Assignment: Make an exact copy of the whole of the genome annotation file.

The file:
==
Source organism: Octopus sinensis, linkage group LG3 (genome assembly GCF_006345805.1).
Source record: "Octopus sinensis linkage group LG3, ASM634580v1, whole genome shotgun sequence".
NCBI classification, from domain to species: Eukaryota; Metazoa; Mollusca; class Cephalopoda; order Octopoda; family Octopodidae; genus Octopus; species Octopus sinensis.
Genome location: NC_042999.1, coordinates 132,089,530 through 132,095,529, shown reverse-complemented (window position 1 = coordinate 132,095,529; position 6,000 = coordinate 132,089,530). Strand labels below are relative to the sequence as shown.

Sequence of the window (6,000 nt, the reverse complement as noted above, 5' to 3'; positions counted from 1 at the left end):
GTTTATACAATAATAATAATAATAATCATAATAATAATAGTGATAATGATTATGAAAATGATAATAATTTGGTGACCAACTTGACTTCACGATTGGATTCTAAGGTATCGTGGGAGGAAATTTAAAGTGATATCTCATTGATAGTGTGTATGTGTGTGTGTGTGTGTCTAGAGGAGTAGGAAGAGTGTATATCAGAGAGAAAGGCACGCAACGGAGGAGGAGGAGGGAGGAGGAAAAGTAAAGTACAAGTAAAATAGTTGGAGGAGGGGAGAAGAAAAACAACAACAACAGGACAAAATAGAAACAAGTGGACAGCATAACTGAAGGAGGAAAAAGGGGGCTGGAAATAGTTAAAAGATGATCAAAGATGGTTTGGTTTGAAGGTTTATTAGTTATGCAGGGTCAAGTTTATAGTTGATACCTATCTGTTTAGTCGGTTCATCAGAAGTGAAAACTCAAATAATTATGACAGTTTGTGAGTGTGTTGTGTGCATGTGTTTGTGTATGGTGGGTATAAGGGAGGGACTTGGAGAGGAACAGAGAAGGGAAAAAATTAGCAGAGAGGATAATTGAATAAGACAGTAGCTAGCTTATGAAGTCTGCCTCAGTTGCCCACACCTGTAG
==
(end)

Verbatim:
Source organism: Octopus sinensis, linkage group LG3 (genome assembly GCF_006345805.1).
Source record: "Octopus sinensis linkage group LG3, ASM634580v1, whole genome shotgun sequence".
NCBI classification, from domain to species: Eukaryota; Metazoa; Mollusca; class Cephalopoda; order Octopoda; family Octopodidae; genus Octopus; species Octopus sinensis.
Genome location: NC_042999.1, coordinates 132,089,530 through 132,095,529, shown reverse-complemented (window position 1 = coordinate 132,095,529; position 6,000 = coordinate 132,089,530). Strand labels below are relative to the sequence as shown.

Sequence of the window (6,000 nt, the reverse complement as noted above, 5' to 3'; positions counted from 1 at the left end):
GTTTATACAATAATAATAATAATAATCATAATAATAATAGTGATAATGATTATGAAAATGATAATAATTTGGTGACCAACTTGACTTCACGATTGGATTCTAAGGTATCGTGGGAGGAAATTTAAAGTGATATCTCATTGATAGTGTGTATGTGTGTGTGTGTGTGTCTAGAGGAGTAGGAAGAGTGTATATCAGAGAGAAAGGCACGCAACGGAGGAGGAGGAGGGAGGAGGAAAAGTAAAGTACAAGTAAAATAGTTGGAGGAGGGGAGAAGAAAAACAACAACAACAGGACAAAATAGAAACAAGTGGACAGCATAACTGAAGGAGGAAAAAGGGGGCTGGAAATAGTTAAAAGATGATCAAAGATGGTTTGGTTTGAAGGTTTATTAGTTATGCAGGGTCAAGTTTATAGTTGATACCTATCTGTTTAGTCGGTTCATCAGAAGTGAAAACTCAAATAATTATGACAGTTTGTGAGTGTGTTGTGTGCATGTGTTTGTGTATGGTGGGTATAAGGGAGGGACTTGGAGAGGAACAGAGAAGGGAAAAAATTAGCAGAGAGGATAATTGAATAAGACAGTAGCTAGCTTATGAAGTCTGCCTCAGTTGCCCACACCTGTAG